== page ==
Friday, June 21, 2013

The Bestselling Children's Books of 2012

How about a look at the bestselling kids' books of 2012.  Some surprises and some, not so much...

The Hunger Games (Hunger Games Series #1)For children’s books, without a doubt, the Hunger Games was the story of the year. Its performance far exceeded all other books for children and teens.

 In 2012 Suzanne Collins’s dystopian trilogy sold an astounding 27.7 million copies: 15 million print books and 12.7 million e-books. Of that print number, 8.8 million was for hardcovers, since only the first of the three books is available in paperback. 

prgrsvimg the Hunger Games was already a huge phenomenon before the March 2012 release of the Lionsgate film, the movie launched book sales into the stratosphere. Back in 2010, Hunger Games books sold 4.3 million copies, which jumped to 9.2 million in 2011; that number tripled in 2012, making for a 201% increase over previous year sales. 
Rick Riordan’s books show a different sales pattern, because a movie is not currently driving sales (the first film from his Percy Jackson and the Olympians series, The Lightning Thief, was released in 2010; Sea of Monsters is due in theaters this August).

 Riordan’s various myth-based series sold a combined 5.6 million copies in 2012 (2.52 million in hardcover, 1.79 million in paper, and 1.27 million e-books). Those numbers are up slightly over 2011, when five million books were sold, though still down from 2010’s high-water mark of 10 million.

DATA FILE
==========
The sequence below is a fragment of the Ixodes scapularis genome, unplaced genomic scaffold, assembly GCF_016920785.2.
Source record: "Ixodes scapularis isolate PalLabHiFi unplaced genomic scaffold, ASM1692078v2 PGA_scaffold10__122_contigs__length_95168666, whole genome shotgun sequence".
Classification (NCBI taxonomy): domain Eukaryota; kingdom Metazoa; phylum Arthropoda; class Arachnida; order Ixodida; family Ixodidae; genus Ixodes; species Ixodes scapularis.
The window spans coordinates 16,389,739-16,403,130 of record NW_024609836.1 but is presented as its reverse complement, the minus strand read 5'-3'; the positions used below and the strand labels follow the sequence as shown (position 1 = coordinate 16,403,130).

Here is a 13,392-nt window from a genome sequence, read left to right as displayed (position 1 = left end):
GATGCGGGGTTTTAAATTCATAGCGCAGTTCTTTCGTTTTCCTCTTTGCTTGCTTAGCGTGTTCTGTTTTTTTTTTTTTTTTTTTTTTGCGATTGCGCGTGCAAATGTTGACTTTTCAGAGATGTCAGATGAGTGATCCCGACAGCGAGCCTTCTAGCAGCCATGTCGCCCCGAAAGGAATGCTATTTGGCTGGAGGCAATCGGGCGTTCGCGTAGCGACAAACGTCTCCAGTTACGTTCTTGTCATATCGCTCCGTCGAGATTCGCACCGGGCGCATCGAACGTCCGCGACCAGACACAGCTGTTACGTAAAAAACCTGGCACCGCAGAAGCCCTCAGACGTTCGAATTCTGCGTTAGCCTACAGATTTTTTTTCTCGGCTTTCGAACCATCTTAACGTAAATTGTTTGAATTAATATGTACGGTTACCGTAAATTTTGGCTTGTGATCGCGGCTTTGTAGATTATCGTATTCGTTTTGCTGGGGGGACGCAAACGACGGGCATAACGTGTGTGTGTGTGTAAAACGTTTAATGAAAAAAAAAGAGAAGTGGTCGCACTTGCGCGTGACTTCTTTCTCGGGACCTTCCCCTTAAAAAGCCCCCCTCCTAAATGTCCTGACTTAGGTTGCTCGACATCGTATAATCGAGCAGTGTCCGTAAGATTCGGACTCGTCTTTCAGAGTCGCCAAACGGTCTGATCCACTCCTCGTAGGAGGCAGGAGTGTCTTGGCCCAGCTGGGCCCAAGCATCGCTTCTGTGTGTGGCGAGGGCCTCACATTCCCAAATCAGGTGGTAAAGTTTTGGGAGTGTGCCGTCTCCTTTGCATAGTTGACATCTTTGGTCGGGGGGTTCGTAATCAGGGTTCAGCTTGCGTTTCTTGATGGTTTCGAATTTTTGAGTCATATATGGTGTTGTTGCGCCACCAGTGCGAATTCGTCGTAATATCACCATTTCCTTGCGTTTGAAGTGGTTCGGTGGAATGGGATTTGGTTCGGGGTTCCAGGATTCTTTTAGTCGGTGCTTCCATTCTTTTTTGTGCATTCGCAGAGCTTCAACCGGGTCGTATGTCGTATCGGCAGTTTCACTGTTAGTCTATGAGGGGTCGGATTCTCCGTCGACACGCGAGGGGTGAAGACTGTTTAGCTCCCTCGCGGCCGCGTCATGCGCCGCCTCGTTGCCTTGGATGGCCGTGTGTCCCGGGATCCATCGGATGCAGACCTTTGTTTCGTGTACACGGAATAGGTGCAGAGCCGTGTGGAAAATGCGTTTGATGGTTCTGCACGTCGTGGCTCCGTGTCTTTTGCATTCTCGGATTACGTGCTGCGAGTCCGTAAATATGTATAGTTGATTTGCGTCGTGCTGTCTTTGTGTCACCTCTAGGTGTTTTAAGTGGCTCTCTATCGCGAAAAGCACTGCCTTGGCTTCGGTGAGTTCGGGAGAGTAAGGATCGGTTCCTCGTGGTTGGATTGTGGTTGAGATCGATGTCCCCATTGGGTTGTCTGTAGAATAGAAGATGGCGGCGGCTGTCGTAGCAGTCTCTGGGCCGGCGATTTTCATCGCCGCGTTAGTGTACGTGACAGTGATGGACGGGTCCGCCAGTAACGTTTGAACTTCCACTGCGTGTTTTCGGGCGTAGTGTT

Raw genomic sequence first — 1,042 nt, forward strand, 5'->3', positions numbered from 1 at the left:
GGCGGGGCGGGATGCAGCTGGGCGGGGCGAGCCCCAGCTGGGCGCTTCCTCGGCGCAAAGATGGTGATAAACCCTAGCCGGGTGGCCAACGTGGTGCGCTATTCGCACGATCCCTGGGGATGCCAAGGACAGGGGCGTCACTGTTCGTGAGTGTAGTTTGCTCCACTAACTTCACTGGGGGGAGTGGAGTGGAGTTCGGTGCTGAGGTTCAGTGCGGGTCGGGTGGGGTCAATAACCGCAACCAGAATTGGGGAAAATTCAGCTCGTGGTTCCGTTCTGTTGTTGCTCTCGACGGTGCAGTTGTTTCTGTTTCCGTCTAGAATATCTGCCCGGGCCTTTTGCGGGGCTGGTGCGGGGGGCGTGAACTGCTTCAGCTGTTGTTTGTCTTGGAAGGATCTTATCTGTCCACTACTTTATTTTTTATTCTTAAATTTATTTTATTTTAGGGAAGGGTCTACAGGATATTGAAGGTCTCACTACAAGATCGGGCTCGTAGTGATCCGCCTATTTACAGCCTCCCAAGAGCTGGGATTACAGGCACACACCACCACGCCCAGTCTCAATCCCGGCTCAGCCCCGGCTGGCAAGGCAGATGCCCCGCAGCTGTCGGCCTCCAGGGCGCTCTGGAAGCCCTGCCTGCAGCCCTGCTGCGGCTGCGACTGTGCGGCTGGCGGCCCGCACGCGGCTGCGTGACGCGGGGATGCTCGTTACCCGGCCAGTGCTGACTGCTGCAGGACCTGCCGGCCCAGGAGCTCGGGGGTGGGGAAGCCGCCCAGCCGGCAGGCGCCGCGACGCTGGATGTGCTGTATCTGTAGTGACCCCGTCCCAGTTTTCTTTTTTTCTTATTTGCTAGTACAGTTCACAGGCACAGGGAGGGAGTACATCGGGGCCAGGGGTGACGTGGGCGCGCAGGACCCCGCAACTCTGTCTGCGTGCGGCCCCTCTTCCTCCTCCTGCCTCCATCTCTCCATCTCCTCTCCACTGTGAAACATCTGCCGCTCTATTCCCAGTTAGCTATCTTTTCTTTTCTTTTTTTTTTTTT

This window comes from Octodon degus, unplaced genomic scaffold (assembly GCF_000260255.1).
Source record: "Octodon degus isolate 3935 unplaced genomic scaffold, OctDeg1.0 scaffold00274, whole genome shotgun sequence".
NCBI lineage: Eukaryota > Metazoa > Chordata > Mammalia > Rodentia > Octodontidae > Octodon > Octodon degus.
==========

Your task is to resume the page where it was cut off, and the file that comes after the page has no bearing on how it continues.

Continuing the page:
Twilight - New Moon - Cover - PosterOther bestselling franchises of note: a combined 2.7 million copies sold of James Patterson’s assorted series; 2.1 million copies sold of Rachel Renée Russell’s Dork Diaries; two million copies of the first two books in Veronica Roth’s Divergent trilogy (#3 is due out this October); and 1.4 million Big Nate books by Lincoln Peirce. 

Stephenie Meyer’s Twilight series may have declined from its glory days, but it still sold 1.1 million in 2012, with almost half of that coming from e-books. Harry Potter, however, is virtually gone from the lists, with just one title (the first in the series) appearing on our paperback backlist chart.
Figures were supplied by RandomHouse in confidence for ranking purposes only; Penguin supplied e-book figures in confidence for ranking purposes only.

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